Unforgiven Review

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A retired gunman, trying to raise his motherless children on a scratchy old farm is approached for 'one last job' and the promise of a cash bounty. Will this job claim more than just his empty promises of reformation...


IF UNFORGIVEN REALLY PROVES TO BE Clint Eastwood's last Western, it's a grand one to ride out on — dark, grip­ping and embracing complex themes, with Eastwood playing weather-beaten William Munny, a one-time killer reformed by the love of a good woman. She's died, leaving him struggling to raise two children on a failing farm, when a young punk turns up with the promise of bounty for the vengeance slaying of two cowboys who mutilated a prosti­tute, an offer which Munny accepts with, misgivings. With his old sidekick Ned (Freeman) making up the trio, they head for bleak Big Whiskey, where the brutal sheriff (Hackman) is somewhat indifferent to the women's demands for justice.

Meanwhile, Richard Harris appears as a flamboyant hired killer, English Bob, to take up the prostitutes' reward himself. Bob is travelling with his own biographer in tow, one of those Eastern journalists who transformed some of the scum of the earth into the libertarian out­law heroes of penny dreadful novellas.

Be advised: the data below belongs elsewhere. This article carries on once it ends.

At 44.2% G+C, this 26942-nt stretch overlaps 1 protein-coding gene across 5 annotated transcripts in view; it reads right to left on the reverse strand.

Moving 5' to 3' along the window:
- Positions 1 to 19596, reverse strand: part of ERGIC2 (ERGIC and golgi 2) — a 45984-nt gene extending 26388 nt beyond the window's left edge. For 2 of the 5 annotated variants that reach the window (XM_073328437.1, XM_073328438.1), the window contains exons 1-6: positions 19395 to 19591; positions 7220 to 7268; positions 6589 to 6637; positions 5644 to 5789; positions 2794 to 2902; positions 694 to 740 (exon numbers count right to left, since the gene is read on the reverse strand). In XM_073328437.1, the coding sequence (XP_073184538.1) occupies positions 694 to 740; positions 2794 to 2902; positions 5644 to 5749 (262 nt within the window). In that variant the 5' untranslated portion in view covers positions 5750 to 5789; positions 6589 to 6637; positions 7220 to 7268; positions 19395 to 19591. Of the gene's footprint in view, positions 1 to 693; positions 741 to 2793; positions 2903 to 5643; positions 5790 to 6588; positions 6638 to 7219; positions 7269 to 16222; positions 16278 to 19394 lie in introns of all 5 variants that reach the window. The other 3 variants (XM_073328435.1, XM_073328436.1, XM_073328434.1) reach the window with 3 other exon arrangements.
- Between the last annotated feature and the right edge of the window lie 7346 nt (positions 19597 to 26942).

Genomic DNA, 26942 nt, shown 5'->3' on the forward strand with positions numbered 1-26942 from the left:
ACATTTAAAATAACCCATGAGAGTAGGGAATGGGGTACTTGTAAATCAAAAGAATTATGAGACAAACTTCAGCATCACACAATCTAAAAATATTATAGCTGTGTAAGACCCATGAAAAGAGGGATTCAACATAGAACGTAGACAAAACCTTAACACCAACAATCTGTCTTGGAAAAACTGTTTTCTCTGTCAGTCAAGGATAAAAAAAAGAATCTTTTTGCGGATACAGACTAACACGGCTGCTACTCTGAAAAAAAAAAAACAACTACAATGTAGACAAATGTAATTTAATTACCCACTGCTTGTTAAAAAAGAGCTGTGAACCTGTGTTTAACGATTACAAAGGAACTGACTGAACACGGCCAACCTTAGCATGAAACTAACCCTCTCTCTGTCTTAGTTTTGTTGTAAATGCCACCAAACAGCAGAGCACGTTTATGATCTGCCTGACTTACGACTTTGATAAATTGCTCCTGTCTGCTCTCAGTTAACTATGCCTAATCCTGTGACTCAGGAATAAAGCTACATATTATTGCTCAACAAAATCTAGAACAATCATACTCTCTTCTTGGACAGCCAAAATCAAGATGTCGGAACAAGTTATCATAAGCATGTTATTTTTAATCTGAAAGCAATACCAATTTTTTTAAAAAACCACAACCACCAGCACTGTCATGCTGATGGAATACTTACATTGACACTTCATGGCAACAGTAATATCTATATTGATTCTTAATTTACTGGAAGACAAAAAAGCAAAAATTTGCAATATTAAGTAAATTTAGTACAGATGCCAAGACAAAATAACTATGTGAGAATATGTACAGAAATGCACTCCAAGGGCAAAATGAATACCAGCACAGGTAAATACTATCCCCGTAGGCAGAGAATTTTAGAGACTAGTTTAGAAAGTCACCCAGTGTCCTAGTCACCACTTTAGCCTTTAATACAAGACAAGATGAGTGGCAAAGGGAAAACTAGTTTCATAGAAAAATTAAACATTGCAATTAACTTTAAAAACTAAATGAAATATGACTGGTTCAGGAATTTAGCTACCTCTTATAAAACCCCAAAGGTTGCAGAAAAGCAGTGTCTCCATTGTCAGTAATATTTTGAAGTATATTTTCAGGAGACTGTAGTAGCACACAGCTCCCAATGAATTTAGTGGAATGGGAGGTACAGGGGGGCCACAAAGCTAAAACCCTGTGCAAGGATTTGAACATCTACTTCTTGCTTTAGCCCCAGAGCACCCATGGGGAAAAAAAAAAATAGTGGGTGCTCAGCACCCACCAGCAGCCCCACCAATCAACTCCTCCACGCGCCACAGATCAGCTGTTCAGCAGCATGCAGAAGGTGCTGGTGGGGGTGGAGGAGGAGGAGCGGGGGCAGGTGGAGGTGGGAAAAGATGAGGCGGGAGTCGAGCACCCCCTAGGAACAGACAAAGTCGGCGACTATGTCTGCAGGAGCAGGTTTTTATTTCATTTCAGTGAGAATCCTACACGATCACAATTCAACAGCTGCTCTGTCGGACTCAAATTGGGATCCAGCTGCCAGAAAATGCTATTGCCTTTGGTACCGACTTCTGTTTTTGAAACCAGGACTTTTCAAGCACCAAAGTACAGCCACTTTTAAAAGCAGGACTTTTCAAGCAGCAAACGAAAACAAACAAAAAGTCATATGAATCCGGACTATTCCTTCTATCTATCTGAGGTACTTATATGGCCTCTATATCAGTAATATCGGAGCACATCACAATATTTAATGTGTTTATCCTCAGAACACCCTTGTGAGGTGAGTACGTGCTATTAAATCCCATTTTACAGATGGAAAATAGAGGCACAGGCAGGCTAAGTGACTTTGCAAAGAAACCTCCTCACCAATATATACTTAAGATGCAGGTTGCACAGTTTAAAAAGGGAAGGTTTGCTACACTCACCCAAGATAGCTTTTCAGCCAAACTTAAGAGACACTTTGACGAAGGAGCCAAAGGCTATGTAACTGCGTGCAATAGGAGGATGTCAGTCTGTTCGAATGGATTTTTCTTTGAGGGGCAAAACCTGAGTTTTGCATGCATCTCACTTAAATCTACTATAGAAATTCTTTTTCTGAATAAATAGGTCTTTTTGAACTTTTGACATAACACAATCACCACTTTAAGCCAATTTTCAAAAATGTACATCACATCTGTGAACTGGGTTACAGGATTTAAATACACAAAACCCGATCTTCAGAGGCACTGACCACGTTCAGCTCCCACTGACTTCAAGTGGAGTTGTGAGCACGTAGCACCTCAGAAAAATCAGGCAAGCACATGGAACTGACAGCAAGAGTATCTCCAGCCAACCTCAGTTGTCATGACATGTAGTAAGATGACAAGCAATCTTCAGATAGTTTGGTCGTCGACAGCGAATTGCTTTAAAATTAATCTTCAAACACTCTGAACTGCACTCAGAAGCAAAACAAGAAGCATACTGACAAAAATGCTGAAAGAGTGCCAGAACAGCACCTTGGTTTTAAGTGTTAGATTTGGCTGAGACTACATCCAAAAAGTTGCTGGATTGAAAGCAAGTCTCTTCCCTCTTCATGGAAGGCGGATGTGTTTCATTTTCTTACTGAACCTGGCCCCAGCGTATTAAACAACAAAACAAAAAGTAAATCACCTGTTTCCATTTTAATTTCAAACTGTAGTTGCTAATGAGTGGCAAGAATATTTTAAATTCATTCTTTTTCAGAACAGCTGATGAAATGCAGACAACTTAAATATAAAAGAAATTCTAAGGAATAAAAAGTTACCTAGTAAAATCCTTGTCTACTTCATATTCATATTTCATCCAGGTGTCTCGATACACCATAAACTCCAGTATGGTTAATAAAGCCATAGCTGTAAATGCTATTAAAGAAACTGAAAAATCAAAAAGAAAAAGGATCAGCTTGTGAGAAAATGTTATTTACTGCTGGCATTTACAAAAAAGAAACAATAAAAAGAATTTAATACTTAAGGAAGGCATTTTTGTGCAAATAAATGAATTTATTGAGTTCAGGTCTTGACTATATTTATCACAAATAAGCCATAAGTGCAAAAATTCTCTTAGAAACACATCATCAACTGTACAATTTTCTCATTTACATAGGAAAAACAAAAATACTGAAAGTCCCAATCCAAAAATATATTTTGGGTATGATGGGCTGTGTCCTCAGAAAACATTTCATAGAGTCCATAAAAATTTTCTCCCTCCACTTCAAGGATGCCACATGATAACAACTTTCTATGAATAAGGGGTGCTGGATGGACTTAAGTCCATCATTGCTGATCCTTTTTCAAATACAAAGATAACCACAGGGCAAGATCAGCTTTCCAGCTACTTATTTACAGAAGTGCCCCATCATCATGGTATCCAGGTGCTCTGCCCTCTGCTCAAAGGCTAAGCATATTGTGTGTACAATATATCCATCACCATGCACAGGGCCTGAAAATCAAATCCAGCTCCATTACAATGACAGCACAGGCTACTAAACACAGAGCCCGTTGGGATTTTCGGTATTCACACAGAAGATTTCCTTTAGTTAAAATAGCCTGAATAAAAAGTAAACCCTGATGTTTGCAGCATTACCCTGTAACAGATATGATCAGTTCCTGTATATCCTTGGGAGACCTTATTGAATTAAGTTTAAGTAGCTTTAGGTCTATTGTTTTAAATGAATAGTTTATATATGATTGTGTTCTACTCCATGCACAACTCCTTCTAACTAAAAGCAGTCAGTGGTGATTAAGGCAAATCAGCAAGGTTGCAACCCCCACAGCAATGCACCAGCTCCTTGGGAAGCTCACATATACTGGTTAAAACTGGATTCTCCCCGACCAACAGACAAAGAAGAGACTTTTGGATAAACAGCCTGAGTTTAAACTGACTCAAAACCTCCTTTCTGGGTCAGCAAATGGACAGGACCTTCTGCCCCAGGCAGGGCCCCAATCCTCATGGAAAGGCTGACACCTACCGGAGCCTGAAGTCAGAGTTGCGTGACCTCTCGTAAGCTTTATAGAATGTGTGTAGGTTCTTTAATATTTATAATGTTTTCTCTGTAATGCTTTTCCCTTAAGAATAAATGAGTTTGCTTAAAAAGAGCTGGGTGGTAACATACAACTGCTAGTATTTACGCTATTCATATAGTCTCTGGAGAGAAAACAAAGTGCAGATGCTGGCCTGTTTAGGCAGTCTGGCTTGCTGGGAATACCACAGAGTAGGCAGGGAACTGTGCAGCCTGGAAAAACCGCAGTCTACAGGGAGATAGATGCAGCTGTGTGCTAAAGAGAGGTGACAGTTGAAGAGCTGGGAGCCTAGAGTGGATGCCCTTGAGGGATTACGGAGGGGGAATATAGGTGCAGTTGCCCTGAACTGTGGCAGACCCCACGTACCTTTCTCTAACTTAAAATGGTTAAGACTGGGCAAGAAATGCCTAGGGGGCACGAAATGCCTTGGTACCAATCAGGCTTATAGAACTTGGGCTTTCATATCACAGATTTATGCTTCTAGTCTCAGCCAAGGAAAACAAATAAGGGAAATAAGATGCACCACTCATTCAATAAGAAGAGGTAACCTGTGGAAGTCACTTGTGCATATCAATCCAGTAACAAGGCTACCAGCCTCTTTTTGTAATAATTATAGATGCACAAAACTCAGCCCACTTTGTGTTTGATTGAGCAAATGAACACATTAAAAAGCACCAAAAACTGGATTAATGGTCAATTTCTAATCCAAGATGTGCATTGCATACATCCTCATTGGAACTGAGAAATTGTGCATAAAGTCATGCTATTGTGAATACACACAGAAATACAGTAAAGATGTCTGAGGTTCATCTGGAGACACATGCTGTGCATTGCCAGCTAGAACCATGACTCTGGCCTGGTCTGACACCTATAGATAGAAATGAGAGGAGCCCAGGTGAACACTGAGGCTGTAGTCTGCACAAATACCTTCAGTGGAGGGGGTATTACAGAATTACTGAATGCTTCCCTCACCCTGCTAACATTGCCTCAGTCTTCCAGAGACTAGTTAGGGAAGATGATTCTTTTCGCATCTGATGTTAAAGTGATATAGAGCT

And it is here that the film is at its most fascinating in its revisionist approach to the myths of the Old West, of dashing desperados and daring deeds juxtaposed with the realities as recalled by Munny and Ned, with the discomfort of sleeping on the trail, the misery of riding through rain, the ugly actuality of shooting a man, preferably when he's down. In another sharp contrast, the settings are gorgeous (Alberta, Canada, spectacularly doubling for the Midwestern frontier), while the film is punctuated with grim scenes of horror, from the slashing of the young prostitute to the inevitable last showdown.

Altogether, this is as fine a piece of craftsmanship as one could expect of Eastwood, with Hackman and I Freeman's performances standing out, and given the sombre tone there are entertaining surprises and even some good laughs to be had.

Ironically, however, the element that gives most pause is Eastwood's own problematic character : Munny's pious utterances, his insistence that "I ain't like that any more," and his professed loss of appetite for killing never really ringing true. And when he is eventually roused to blood rage, the result is precisely what one has been waiting for with inappro­priate anticipation, with Munny becoming an amalgam of all the violent avenging riders Eastwood has presented us with in the past. Nevertheless, this is a must-see if one cares whither the Western, and an extremely satisfying one for all Eastwood fans

Ironically, the ultimate Western of all was made decades after its hayday. This is captivating for all, not just fans of the genre.